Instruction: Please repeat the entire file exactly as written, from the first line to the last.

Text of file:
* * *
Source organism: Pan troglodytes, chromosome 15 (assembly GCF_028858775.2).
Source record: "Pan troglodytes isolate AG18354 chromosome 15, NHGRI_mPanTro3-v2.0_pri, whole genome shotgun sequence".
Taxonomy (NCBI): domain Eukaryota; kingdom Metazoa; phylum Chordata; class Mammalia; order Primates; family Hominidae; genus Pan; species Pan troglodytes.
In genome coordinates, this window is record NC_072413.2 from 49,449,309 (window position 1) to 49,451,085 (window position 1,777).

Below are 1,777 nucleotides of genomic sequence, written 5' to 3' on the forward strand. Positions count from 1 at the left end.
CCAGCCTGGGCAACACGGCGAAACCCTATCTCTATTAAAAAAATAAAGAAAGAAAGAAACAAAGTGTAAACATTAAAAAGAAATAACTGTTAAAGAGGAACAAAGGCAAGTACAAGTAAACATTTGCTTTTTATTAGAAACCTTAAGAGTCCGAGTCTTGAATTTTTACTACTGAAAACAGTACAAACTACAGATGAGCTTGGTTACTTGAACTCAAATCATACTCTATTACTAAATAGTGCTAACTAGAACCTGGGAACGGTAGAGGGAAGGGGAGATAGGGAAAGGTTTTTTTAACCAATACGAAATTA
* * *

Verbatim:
Source organism: Pan troglodytes, chromosome 15 (assembly GCF_028858775.2).
Source record: "Pan troglodytes isolate AG18354 chromosome 15, NHGRI_mPanTro3-v2.0_pri, whole genome shotgun sequence".
Taxonomy (NCBI): domain Eukaryota; kingdom Metazoa; phylum Chordata; class Mammalia; order Primates; family Hominidae; genus Pan; species Pan troglodytes.
In genome coordinates, this window is record NC_072413.2 from 49,449,309 (window position 1) to 49,451,085 (window position 1,777).

Below are 1,777 nucleotides of genomic sequence, written 5' to 3' on the forward strand. Positions count from 1 at the left end.
CCAGCCTGGGCAACACGGCGAAACCCTATCTCTATTAAAAAAATAAAGAAAGAAAGAAACAAAGTGTAAACATTAAAAAGAAATAACTGTTAAAGAGGAACAAAGGCAAGTACAAGTAAACATTTGCTTTTTATTAGAAACCTTAAGAGTCCGAGTCTTGAATTTTTACTACTGAAAACAGTACAAACTACAGATGAGCTTGGTTACTTGAACTCAAATCATACTCTATTACTAAATAGTGCTAACTAGAACCTGGGAACGGTAGAGGGAAGGGGAGATAGGGAAAGGTTTTTTTAACCAATACGAAATTA